Talk of billions of dollars of leakages can lead us to forget that customers are human beings, that some of them make innocent mistakes, and that telcos make mistakes too. A recent story in the Somerset County Gazette, a small local newspaper in England, serves as a reminder that we should avoid being insensitive when chasing customers for payment. 90-year-old Peggy Smith told the newspaper that BT had threatened to disconnect her over the late payment of a bill she had already settled.
Mrs Smith, of Norton Fitzwarren, told the County Gazette it was the second time this year there had been confusion over her bill payment…
“BT have worried me to death. The first time it happened, I’d just come out of hospital. When they did it again I was crying my eyes out.”
It seems this elderly customer has long believed in paying her way.
“I’ve never been in debt in my life. That’s why it was so upsetting. The day I got married, my father said to me, ‘If you haven’t got any sugar, don’t ask anyone for it – go without. Don’t buy something until you’ve got the money to pay for it’.”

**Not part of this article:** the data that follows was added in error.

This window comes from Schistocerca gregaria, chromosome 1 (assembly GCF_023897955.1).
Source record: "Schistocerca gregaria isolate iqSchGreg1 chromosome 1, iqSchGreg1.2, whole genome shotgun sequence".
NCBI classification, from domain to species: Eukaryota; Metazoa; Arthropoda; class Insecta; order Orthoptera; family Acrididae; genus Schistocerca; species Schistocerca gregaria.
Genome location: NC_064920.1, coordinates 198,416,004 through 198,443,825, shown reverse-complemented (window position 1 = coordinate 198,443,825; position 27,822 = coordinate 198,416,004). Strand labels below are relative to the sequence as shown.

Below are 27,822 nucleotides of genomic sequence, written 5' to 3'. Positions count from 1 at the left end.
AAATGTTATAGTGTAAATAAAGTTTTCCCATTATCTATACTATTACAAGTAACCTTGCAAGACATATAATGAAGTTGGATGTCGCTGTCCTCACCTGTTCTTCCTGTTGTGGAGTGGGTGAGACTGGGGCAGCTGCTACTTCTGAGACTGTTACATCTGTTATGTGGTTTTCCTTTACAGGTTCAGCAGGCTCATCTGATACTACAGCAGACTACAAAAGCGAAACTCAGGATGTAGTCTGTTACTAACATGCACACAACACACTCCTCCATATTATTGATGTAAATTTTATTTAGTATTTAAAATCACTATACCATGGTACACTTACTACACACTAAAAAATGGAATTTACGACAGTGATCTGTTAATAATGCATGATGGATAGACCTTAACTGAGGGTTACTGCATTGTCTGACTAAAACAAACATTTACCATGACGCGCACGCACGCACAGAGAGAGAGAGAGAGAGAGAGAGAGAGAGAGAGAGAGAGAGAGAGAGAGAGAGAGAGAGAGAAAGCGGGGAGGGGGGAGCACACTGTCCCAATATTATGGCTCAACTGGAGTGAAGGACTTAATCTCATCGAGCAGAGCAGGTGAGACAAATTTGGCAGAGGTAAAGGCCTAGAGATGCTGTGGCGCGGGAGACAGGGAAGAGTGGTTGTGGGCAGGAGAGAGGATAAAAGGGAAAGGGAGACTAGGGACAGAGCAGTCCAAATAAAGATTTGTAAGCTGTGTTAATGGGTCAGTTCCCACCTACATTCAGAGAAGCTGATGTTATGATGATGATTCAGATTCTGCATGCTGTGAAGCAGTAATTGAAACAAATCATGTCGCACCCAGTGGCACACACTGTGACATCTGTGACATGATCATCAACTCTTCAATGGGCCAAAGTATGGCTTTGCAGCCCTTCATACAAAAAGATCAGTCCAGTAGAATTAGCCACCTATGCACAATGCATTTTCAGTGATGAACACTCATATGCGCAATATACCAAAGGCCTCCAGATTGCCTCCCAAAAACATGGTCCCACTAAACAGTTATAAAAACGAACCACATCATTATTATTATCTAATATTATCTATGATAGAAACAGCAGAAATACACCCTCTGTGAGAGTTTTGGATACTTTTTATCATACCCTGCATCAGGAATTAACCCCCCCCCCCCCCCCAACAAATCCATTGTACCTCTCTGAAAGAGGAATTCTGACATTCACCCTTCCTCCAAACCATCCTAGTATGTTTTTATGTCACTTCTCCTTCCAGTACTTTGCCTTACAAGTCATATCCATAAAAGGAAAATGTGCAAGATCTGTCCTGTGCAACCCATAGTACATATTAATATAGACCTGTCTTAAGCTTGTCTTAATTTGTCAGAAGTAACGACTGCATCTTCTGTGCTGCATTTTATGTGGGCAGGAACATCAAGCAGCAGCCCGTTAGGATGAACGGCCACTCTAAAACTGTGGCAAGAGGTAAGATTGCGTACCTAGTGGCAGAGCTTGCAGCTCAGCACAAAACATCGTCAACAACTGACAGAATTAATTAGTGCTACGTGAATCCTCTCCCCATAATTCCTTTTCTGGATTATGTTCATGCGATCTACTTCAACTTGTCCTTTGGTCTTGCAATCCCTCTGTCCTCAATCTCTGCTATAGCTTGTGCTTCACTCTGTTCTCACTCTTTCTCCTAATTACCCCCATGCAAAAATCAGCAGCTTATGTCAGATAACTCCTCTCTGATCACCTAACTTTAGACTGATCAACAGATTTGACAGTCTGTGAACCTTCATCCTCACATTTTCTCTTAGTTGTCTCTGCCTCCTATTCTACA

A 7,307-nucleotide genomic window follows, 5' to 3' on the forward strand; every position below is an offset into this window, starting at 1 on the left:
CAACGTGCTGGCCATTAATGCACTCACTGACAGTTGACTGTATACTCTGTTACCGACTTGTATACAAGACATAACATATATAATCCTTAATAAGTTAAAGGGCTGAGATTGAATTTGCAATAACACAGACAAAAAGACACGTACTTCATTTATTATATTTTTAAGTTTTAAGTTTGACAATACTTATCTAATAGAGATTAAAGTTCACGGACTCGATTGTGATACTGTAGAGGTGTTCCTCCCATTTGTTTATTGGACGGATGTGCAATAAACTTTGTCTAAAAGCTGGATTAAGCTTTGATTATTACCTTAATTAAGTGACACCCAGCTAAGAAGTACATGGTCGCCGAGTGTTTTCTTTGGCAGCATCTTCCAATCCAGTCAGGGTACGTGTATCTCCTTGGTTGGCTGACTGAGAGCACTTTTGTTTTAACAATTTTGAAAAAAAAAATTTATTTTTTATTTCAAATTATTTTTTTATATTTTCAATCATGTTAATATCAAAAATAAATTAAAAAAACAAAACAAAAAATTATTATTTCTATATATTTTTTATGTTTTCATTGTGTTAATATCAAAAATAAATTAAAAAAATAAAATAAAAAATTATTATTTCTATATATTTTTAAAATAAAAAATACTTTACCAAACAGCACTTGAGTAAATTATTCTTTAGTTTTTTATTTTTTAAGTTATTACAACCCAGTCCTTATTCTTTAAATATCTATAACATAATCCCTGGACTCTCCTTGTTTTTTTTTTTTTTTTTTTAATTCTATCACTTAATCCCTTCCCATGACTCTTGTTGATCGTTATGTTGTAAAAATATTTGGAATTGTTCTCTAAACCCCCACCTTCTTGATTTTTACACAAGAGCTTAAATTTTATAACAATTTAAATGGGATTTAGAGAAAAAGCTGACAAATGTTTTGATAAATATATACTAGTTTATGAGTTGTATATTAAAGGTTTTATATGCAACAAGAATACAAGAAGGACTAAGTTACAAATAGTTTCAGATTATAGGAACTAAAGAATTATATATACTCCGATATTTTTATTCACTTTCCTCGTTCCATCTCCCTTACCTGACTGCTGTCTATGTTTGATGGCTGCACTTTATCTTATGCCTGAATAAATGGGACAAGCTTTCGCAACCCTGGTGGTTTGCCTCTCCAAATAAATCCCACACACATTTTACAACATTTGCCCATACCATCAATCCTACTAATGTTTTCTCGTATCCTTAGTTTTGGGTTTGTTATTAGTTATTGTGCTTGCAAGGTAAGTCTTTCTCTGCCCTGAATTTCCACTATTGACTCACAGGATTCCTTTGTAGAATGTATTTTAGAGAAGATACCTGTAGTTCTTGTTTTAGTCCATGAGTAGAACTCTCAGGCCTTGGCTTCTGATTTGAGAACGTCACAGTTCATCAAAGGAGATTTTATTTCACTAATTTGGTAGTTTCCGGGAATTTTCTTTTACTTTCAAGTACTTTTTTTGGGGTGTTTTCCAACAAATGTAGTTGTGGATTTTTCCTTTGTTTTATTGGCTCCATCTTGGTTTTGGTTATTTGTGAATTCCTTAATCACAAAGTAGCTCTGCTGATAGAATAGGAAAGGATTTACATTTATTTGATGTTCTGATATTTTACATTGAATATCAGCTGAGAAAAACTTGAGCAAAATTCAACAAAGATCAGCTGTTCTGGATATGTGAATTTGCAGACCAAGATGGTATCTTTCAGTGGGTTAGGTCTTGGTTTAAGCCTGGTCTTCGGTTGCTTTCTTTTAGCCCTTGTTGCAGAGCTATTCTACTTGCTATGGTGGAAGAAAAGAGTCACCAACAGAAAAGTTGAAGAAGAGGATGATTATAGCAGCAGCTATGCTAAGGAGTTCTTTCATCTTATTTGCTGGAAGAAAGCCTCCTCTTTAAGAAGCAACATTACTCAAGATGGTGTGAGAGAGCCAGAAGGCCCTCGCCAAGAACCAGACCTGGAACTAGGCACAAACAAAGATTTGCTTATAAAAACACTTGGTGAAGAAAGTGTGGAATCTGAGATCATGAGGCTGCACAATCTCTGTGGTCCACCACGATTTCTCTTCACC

BT subsequently apologized for the anxiety they had caused. They explained that they continued to chase Mrs. Smith because her automated payment had not been credited to her account because it had been made through an “incorrect route”. Her account was updated when the payment was finally identified.
In this situation BT received the money that was owed to them; they simply failed to match the payment to the correct customer account. Vulnerable customers, like the elderly, need to be treated appropriately. When we think about gathering customer data and using analytics to improve a telco’s profitability, consideration should also be given to tailoring the messages we give to customers based on an understanding of their age and personal circumstances.
You read the Somerset County Gazette’s story about Mrs. Smith by clicking here.